This is a painting by the Norwegian painter Eilif Peterssen. The title of this charming picture is På utkik, which means “to be looking for something”, “stay alert” and “look”; a look that is looking for something and that’s why it is alert. But to whom is the title referring? Is it related to the men watching the sea or to the painter looking at the scene?
The subjects of the painting are modestly dressed, they are humble people who work and that is the major piece of news. How it comes that these poor workers are in a setting usually reserved for picnic of noble idlers or for afflicted intellectuals portraited throughout history? What are they doing? They are doing nothing. They are free, lying down watching the sea.
Comparing this painting with others representing the working class, we can find some relevant innovations. For instance, let’s have a look at L’alzaia (The towpath) by Signorini and The Poor Fisherman by Puvis de Chavannes, both paintings dating from the second half of the Nineteenth century, therefore belonging to the same time of our Norwegian work. These two paintings show well what the widespread iconography of the working class was during the 19th century.
In The towpath the farm laborers are reduced to inhuman conditions, like beasts of burden; their state and figures contrast to the figures of the owner and his daughter who are placed far away from the workers. The lord is standing up straight, while the workers are curved and subjugated, oppressed by efforts.
In The poor fisherman, although the fisherman is not working yet, the man is depicted in all his sad condition; we can guess his thoughts of despair and concern for the material needs of the family behind him.
Let’s go back to Peterssen’s painting and to the breath of our men lying on the beach. The five ones are free from the yoke of work, which was the predominant component in The towpath; those curved backs have been replaced with a resting posture. The Poor Fisherman ‘s gloomy resignation and suffering have been replaced with a look of inquiry, and hope perhaps, towards the sea from which it is possible to see a glimpse of a distant land, maybe a destination or a mysterious place. It is as if the five men have left the march of Pelizza Da Volpedo’s Fourth State in order to start another great revolution: win the right to the sea, to sky blue. Once conquered the space of sea and sky, the workers can rest and contemplate. It is not a static and aesthetic act for its own sake, but a tension of thought towards a new and more deep research, a “stay alert” of the mind. This is indeed a conquest of the sky blue, a colour which has always been connected with thought, elevation and depth, always reserved for the rich and educated intellectuals, while the chromatic shades of brown and black (the colors of earth) have been a constant in the depiction of the proletariat, such as Van Gogh’s farmers, the aforementioned Da Volpedo’s characters, Millet’s peasantry.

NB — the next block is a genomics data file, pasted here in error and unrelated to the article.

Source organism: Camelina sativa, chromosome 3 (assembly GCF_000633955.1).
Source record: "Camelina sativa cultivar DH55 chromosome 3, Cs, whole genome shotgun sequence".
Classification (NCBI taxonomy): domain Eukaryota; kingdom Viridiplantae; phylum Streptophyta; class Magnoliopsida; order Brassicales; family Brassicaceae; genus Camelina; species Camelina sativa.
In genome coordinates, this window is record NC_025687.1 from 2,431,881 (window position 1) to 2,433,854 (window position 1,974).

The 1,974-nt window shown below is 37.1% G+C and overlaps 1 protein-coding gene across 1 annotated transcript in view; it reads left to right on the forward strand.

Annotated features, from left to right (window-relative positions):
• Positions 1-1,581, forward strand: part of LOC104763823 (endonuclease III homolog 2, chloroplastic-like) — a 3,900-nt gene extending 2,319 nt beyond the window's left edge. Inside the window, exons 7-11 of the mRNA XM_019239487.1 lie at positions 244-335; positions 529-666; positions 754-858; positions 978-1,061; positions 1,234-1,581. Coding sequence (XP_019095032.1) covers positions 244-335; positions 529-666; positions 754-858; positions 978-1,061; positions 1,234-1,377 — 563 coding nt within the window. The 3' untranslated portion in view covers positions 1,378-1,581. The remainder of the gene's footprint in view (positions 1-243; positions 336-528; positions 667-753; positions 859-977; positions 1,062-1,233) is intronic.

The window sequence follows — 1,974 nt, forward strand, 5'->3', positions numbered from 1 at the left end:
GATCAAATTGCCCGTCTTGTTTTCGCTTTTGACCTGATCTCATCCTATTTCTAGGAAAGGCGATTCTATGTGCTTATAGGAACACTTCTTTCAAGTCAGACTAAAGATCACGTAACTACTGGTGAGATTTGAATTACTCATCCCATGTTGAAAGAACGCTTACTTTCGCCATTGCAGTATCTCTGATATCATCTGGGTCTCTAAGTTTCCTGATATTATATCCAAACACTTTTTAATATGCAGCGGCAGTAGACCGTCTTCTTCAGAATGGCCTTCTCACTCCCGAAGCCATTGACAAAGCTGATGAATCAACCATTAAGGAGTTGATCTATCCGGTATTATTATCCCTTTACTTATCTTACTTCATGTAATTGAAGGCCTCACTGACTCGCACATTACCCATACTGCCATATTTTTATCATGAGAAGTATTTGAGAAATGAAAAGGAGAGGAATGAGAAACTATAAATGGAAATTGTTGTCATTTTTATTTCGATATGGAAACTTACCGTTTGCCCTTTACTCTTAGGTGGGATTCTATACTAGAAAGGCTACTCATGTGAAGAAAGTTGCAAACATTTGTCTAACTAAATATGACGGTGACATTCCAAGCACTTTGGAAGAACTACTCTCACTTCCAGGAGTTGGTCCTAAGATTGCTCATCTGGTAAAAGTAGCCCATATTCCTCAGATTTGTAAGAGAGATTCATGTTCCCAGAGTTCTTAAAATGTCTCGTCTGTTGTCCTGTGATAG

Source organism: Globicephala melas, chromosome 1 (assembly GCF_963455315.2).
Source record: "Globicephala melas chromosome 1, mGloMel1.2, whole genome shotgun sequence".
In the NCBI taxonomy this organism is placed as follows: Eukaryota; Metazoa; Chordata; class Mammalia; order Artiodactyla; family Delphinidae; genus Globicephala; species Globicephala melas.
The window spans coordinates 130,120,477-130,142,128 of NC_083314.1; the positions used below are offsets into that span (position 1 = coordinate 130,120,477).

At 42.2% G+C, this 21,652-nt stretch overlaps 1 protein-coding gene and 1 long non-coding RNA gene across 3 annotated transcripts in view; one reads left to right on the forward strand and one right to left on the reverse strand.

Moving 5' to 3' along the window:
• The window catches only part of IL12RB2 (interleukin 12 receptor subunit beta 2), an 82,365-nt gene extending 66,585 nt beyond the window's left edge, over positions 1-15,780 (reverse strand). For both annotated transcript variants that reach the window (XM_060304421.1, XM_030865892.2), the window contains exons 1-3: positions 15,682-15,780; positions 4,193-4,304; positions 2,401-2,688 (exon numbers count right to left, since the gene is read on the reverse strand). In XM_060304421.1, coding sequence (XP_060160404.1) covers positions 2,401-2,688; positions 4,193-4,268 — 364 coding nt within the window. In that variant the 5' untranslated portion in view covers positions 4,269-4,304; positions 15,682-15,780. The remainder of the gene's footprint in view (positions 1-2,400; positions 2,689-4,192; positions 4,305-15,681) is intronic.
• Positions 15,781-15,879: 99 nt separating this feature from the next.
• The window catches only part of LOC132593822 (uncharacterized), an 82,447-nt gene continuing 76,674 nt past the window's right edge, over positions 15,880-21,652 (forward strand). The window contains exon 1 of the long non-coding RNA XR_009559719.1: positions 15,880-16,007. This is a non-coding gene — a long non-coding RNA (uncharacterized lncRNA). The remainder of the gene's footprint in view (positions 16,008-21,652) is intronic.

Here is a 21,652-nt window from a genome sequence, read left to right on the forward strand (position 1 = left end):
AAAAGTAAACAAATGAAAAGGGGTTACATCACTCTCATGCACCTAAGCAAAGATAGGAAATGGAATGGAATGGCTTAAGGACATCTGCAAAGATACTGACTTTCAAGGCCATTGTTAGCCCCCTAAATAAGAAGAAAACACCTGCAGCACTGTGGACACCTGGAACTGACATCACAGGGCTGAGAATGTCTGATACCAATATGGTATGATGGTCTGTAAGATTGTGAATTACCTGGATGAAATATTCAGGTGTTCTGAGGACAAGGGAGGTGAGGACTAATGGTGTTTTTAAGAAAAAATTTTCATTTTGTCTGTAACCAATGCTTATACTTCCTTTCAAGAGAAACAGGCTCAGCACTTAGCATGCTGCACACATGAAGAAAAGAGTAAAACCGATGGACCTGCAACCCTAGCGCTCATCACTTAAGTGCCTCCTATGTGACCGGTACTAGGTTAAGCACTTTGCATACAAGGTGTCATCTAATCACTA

As previously stated, the title of the work has the meanings of “looking”, “looking for” and “research”, but this look of research could also belong to the painter. Perhaps the painter has freed and emancipated himself from the traditional patterns of representation of the working class. He got rid of the intellectual yoke which wants the poor far away from the thoughts emerging from the sea. The conquest of thought and the freedom from chains of work in this picture comunicates an image of strong social value, whose frame could be found in Prévert’s verses:
«Tell me then, comrade Sun,
don’t you think
it’s rather dumb
to give such a day
to the owner? »